Optimal aging institute creates new index to measure quality of life for older adults

Optimal aging institute creates new index to measure quality of life for older adults

Anna Faul, Ph.D.

A new assessment tool developed by the University of Louisville’s Institute for Sustainable Health & Optimal Aging aims to measure functionality and quality of life for older adults with multiple chronic conditions (MCC).

The Flourish Index is a set of evidence-based, quality of care indicators across six determinants of health: biological, psychological, health behaviors, health services, environmental and social. Some specific factors include preventive care, medication management, process of care measures, promotion of health behaviors, transportation, isolation, income challenges and food access.

The index resulted from the institute’s research associated with the Geriatric Workforce Enhancement Program (GWEP).

Executive Director of the institute, Anna Faul, Ph.D., said the need for a broader assessment tool was clear.

“The majority of other indicators are disease and setting-specific and don’t fully account for the functional and quality of life factors affecting older adults with MCC,” she said. “Other scales and measures often do not capture a patient’s life satisfaction but focus solely on medical improvement.”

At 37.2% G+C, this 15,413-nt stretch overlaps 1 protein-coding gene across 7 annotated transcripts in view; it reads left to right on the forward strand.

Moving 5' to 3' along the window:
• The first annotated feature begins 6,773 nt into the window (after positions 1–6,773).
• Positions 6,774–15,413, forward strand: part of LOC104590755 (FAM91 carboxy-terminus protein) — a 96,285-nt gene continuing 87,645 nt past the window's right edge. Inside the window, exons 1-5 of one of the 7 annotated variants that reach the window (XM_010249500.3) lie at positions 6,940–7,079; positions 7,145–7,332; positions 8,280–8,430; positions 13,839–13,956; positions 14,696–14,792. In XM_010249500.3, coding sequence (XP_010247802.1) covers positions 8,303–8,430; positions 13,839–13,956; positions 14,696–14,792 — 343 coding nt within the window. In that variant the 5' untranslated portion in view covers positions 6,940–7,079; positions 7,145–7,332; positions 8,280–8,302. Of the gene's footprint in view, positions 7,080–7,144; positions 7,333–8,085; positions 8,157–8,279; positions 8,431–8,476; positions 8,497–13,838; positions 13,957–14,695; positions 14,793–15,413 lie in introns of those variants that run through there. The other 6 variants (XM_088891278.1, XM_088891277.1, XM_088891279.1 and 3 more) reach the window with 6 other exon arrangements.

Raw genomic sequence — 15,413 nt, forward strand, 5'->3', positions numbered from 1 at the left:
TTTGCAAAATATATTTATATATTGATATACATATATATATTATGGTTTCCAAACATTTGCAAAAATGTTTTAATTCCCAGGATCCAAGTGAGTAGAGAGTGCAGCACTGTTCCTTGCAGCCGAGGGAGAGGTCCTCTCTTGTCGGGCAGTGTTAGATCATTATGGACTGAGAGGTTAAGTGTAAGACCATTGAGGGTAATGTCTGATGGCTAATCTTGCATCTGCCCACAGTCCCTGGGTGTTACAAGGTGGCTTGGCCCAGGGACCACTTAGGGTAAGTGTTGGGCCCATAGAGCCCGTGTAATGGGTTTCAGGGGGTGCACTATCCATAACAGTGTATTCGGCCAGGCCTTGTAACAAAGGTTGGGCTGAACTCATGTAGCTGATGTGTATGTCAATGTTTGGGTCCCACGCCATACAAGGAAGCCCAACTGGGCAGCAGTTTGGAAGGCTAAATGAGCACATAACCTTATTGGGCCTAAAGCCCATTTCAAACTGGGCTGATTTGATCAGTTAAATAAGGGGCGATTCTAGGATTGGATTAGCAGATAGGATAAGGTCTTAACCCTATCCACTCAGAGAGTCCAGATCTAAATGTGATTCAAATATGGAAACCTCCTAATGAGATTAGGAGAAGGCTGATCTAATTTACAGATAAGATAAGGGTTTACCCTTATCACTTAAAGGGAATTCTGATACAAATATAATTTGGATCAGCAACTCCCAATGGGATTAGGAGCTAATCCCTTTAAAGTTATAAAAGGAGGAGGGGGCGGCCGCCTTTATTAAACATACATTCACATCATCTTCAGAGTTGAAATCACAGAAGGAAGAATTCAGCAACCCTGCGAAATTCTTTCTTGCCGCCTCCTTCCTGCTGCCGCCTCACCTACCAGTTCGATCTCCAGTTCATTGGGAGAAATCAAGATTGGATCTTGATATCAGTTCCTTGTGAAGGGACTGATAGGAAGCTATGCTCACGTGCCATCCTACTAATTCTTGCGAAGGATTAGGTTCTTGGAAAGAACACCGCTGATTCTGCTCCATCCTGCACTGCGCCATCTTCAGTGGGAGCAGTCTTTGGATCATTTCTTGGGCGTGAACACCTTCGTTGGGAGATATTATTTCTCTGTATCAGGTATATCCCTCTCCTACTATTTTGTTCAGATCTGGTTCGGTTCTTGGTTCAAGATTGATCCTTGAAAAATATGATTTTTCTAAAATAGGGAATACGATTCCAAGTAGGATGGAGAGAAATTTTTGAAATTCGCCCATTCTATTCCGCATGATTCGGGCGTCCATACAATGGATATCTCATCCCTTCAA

The federal Health Resources and Services Administration (HRSA) has awarded UofL’s institute with grant funding to lead the two-day training Sept. 20 – 21 for other GWEP programs at the University of Iowa, Rush University, University of Utah and Indiana University.

The workshop will focus on the customization of the Flourish Index - specifically, how to align it with the Medicare Annual Wellness Visit, how the index can be used to facilitate primary care transformation and how it can be implemented by the health care workforce in collaboration with community-based services. Central to the conversation will be the index’s role in demonstrating the sustainability of comprehensive care coordination.

“We are honored by the recognition from HRSA to teach other GWEP programs about our Flourish Index,” Faul said. “The GWEP programs attending the workshop are united in our interest to develop new measures that fully capture the holistic health and well-being of patients. Being selected to host this workshop demonstrates that people are recognizing the exciting and transformative potential of our Flourish Index,” she said.